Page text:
Posts Tagged ‘apps’
Email services offer massive amounts of storage these days: so much that we no longer need to worry too much about deleting photos to make room for new emails. While this is convenient, it also makes it easy for your email account to turn into the equivalent of a messy attic: photos inside often disappear out of sight and out of mind.
Lost Photos is an app that’s designed to help you sift through the junk to find photos that you might want to see again.
One of the big conveniences of shooting digital is that your pictures pop out with useful details baked into the EXIF data. Exif4Film is a tool that makes recording EXIF information easier for film photographers. It comes as a pair of programs: an Android app helps shooters store specific details as soon as photos are captured, and a desktop application takes the Android app data and automatically adds it to your film scans. The apps are completely free, and developer Kostas Rutkauskas tells us that they’re planning to open-source the project soon. If you’re an Android user and analog shooter, give it a shot and let us know how it goes!
Photographer can customize a Model or Property release using the ASMP standard releases. The app allows you to create templates, take a photograph of the subject, specify the uses for the images, including any sensitive or digital manipulation issues, and images of minors, the models can then sign the release and a PDF is emailed to the photographer, agent, model and client as needed. [#]
The app also includes generic stock photography releases by Getty Images. Photography release apps are nothing new, but you certainly can’t beat the price of free.
After Facebook launched its own iOS camera app last month, many people were surprised that the app was simply named “Camera” on the home screen. To clear up confusion — and likely to prevent any trouble from Apple — Facebook has updated the app with a new name: Camera•. No word on how it’s supposed to be pronounced (“camera dot”?) but the change comes along with the latest update that includes more reliable uploads.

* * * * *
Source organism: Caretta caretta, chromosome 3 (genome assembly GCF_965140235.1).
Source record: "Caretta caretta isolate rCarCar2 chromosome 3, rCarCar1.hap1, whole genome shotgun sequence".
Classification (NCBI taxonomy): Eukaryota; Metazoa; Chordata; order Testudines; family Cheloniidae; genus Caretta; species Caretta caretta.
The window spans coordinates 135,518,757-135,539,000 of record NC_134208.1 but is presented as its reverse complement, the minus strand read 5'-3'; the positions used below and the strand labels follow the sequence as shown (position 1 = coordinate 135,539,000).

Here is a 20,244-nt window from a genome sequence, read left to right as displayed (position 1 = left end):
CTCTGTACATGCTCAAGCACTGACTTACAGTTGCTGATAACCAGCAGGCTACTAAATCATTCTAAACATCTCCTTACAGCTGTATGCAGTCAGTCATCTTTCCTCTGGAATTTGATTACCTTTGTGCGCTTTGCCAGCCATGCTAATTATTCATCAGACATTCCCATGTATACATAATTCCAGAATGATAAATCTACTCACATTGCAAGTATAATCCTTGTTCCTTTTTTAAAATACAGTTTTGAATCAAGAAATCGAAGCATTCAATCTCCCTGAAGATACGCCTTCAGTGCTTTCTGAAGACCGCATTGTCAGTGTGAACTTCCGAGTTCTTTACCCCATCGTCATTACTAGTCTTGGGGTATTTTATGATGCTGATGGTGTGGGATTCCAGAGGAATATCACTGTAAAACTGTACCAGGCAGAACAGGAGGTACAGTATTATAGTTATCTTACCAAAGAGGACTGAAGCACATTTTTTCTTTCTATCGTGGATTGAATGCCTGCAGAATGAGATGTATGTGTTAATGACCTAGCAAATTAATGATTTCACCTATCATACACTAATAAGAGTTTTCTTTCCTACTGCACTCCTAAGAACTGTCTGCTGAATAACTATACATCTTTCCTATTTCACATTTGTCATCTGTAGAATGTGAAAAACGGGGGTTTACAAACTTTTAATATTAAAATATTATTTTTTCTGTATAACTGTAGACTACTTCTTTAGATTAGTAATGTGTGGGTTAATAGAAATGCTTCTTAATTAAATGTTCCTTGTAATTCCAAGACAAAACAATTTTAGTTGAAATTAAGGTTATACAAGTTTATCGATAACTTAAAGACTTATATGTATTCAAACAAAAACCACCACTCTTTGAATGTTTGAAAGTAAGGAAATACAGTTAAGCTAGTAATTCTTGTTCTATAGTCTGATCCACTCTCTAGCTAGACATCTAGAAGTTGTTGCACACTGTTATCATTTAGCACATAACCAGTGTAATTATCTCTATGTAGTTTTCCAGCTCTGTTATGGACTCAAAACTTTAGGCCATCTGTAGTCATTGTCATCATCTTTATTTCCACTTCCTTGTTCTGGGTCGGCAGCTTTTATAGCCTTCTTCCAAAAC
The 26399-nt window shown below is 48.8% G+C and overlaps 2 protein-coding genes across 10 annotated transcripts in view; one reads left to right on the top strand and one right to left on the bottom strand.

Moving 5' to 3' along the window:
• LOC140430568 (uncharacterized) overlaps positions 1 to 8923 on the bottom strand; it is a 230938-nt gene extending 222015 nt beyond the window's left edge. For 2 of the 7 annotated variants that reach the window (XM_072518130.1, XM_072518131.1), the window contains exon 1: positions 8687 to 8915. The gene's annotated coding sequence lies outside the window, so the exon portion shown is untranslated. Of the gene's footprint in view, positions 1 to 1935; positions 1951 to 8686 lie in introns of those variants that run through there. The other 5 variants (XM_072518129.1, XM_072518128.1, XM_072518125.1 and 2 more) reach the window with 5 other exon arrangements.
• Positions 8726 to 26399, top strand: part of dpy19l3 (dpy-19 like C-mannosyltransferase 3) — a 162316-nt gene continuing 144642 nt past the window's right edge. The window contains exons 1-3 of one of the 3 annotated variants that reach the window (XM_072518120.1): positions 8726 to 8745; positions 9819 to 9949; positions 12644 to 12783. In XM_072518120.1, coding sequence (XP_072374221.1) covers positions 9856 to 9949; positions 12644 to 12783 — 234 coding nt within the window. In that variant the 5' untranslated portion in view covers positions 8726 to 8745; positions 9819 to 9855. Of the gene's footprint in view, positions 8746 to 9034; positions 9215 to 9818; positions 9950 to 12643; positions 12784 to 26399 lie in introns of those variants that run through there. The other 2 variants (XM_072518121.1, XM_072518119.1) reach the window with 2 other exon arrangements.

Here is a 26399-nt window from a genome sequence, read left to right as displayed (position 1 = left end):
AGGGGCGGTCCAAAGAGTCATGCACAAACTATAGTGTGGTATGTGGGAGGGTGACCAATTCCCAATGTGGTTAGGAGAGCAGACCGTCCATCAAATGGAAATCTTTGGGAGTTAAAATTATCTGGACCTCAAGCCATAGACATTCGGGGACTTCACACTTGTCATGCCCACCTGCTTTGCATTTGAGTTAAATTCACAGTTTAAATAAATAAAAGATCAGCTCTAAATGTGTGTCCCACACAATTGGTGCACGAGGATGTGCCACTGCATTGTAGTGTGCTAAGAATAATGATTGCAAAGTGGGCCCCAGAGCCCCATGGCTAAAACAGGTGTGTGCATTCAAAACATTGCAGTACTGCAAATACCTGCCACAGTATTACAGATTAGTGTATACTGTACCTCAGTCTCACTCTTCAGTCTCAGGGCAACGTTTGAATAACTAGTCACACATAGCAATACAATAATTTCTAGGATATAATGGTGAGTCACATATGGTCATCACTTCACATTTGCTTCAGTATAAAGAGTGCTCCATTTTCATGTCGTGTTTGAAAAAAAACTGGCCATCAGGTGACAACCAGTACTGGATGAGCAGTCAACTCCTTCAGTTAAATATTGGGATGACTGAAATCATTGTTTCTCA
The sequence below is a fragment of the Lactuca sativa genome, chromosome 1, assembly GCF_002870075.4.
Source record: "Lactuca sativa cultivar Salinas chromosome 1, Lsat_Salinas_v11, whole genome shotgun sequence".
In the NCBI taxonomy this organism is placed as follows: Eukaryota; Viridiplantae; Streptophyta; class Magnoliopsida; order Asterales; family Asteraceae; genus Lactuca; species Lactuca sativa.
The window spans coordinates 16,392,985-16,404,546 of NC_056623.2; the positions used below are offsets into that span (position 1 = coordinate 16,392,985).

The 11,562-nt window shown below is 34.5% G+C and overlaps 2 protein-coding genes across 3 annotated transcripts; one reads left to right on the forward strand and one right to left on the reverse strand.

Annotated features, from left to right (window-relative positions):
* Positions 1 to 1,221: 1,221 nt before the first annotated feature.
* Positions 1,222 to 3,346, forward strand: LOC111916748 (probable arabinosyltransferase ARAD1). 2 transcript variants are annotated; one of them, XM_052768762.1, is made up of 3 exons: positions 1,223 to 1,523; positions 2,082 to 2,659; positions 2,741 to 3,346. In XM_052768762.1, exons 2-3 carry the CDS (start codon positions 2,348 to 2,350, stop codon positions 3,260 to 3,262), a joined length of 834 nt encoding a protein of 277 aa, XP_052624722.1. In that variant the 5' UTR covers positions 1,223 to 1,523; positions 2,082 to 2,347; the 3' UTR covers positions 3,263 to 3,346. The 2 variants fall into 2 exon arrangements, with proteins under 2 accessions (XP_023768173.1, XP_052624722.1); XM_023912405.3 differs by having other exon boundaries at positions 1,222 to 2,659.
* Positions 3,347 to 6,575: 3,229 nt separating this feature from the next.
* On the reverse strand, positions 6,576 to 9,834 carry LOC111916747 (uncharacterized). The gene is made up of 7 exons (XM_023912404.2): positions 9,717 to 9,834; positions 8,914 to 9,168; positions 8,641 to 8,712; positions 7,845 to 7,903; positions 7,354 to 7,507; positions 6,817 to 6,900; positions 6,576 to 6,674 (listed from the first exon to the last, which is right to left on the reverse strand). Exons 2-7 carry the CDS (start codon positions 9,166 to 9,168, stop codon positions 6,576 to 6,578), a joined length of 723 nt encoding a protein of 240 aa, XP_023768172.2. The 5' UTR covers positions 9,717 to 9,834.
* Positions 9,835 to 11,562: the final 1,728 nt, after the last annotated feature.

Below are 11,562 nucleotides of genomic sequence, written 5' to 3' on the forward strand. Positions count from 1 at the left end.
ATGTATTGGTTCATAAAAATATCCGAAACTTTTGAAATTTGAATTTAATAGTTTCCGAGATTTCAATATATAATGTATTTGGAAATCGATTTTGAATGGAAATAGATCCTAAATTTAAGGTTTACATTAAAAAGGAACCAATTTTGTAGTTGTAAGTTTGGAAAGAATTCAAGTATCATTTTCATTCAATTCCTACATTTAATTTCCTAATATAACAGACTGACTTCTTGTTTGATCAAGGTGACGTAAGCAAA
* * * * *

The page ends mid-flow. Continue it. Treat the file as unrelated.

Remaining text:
Looking for a solid photo editing app for your iPhone or iPad? Snapseed, an acclaimed photo editing app for iOS, has been selected as Apple’s free app of the week. Apple kicked off the program last week, so this is only the second app to be featured. It ordinarily costs $5.
Snapseed [iTunes App Store]
Using keyboard shortcuts while editing your photos can save you loads of time, and cheat sheets are a good way of learning them. If you’re too lazy to print one out or save one as an image on your computer, there’s an app called CheatSheet that’s designed just for you. It’s a free Mac App that runs silently in the background. Whenever you hold down the Command (⌘) key for ~3 seconds, it brings up a complete list of command shortcuts offered by whatever app you’re currently using. We’ve tested it and it works fine for Photoshop, though we wished that it also included non-Command key shortcuts as well.
Slow-motion video is usually the territory of expensive equipment like the Miro M120. Alternatively, if you’re not looking to shoot professionally, you can always take the video you capture on your phone or regular camera and slow it down, but the results are usually choppy and (sadly) nothing you’d want to broadcast on YouTube. Fortunately, there is another way; iPhone videographers who own the 4S now have a free, fun alternative in a new app called SloPro.
Shoebox is an app by 1000 Memories that lets you turn your iOS or Android smartphone into a scanner for digitizing old paper photos (the photos don’t have to be old, of course). The app goes far beyond manual snapping and cropping: it uses edge detection to help you crop, color balance to compensate for lighting, and auto-flattens the resulting image to adjust for your camera’s tilt. You can download it for free through the iTunes App Store or Google Play.
Shoebox [1000 Memories]
The future of consumer photography could very well be with new sensors, or more compact interchangeable lens cameras, or 41-megapixel smartphones; but why not cameras that are wirelessly tethered together? Thats what SynchroCam can do, and for a free app it’s pretty cool.
Using the app you can connect two iOS cameras (ideally from the same device) and take simultaneous shots with both. And even though the app was designed with stereoscopic GIF creation in mind, the hope is that the technology will start looking more like the Apollon Concept in the near future; letting you snap panoramas and 3D images using only 2 smartphones.